Search Images Maps Play YouTube News Gmail Drive More »
Sign in
Screen reader users: click this link for accessible mode. Accessible mode has the same essential features but works better with your reader.

Patents

  1. Advanced Patent Search
Publication numberUS7293250 B2
Publication typeGrant
Application numberUS 11/272,023
Publication dateNov 6, 2007
Filing dateNov 14, 2005
Priority dateNov 14, 2005
Fee statusPaid
Also published asDE102006053437A1, US20070109903
Publication number11272023, 272023, US 7293250 B2, US 7293250B2, US-B2-7293250, US7293250 B2, US7293250B2
InventorsAmir Motamedi
Original AssigneeInfineon Technologies, Ag
Export CitationBiBTeX, EndNote, RefMan
External Links: USPTO, USPTO Assignment, Espacenet
Method of modeling physical layout of an electronic component in channel simulation
US 7293250 B2
Abstract
A method of developing the physical layout of an electronic component in a data bus connected logic analog system includes: providing a data bus connected logic analog system modeled as a software-implemented channel simulation model including: a bit pattern generator for generating a bit pattern; the electronic component, whose physical layout is to be determined by being modeled as a black box characterized by model parameters; and a bit pattern analyzer for analyzing a bit error rate of the bit pattern; sending an input bit pattern through the black box to produce an output bit pattern and comparing the output bit pattern with the input bit pattern to determine a bit error rate; and varying the model parameters and repeating the process until the determined bit error rate is below a pre-determined value to determine at least one critical model parameter boundary.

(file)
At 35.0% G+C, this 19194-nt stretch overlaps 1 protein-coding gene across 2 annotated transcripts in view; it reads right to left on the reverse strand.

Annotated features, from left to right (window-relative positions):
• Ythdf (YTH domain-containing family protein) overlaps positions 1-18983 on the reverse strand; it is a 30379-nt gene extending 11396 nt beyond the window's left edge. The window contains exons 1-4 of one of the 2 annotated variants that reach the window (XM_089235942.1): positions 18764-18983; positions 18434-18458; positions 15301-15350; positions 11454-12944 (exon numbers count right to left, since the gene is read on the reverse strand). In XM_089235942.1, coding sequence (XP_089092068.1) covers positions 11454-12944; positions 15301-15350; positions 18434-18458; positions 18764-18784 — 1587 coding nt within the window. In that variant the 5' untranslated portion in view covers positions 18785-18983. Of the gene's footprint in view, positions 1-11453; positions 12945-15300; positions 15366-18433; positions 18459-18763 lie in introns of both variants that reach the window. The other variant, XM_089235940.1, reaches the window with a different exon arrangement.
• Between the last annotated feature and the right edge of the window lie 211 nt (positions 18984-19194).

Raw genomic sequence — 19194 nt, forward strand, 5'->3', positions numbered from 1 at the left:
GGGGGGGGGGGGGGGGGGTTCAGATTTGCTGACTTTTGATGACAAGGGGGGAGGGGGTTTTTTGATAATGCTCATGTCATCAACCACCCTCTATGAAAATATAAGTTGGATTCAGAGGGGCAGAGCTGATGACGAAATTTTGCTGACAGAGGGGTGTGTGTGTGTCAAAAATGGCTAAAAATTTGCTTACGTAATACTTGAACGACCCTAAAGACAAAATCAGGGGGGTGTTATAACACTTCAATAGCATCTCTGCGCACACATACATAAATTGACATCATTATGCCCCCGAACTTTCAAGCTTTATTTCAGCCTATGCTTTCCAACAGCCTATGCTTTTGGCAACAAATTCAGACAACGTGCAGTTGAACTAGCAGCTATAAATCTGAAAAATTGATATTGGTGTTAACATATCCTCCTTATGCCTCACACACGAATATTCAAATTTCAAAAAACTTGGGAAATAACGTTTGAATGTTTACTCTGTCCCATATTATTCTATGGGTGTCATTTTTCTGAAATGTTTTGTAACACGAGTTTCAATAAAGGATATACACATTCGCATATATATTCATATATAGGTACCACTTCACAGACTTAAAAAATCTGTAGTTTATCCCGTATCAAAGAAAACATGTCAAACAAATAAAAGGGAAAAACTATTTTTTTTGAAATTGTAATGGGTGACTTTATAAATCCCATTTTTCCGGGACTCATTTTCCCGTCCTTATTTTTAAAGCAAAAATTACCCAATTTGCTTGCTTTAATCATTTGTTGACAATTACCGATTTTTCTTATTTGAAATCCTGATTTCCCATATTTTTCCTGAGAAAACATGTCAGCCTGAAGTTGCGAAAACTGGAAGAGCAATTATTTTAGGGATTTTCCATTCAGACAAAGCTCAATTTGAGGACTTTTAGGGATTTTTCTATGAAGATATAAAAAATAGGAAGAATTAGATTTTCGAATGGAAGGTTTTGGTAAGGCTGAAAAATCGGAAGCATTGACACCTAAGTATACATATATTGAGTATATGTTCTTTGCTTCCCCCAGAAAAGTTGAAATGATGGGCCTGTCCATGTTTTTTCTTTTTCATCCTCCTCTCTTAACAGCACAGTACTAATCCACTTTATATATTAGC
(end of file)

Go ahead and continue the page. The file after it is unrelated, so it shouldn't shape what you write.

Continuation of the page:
Images(6)
Previous page
Next page
Claims(4)
1. A method of developing a physical layout of an electronic component in a data bus connected logic analog system, the method comprising:
(i) providing a data bus connected logic analog system modeled as a software-implemented channel simulation model comprising as electronic components: a bit pattern generator for generating a bit pattern; the electronic component, whose physical layout is to be determined by being modeled as a black box having electrical characteristics, the electronic component being modeled as a lumped model and/or an S-parameter model that is characterized by model parameters, the model parameters being set to initial values; and a bit pattern analyzer for analyzing a bit error rate of the bit pattern, said electronic components being serially connected by a data bus;
(ii) sending an input bit pattern generated by the bit pattern generator through the black box to produce an output bit pattern, and analyzing the output bit pattern with the bit pattern analyzer to determine a bit error rate by comparing the output bit pattern with the input bit pattern;
(iii) varying the model parameters and repeating step (ii) at least once until the determined bit error rate is below a pre-determined first bit error rate boundary value to determine at least one critical model parameter boundary; and
(iv) selecting a software-implemented physical layout of the black box based on the critical model parameter boundary and integrating the software-implemented physical layout of the black box in the logic analog system.
2. The method of claim 1, wherein the black box comprises a chip package.
3. The method of claim 1, further comprising repeating steps (i) through (iii) at least once.
4. The method of claim 3, wherein the black box comprises a chip package.
Description
TECHNICAL FIELD

The invention relates to the field of software-implemented design of logic analog systems and more particularly to a method of modeling the physical layout of an electronic component in channel simulation of data bus connected logic analog systems.

BACKGROUND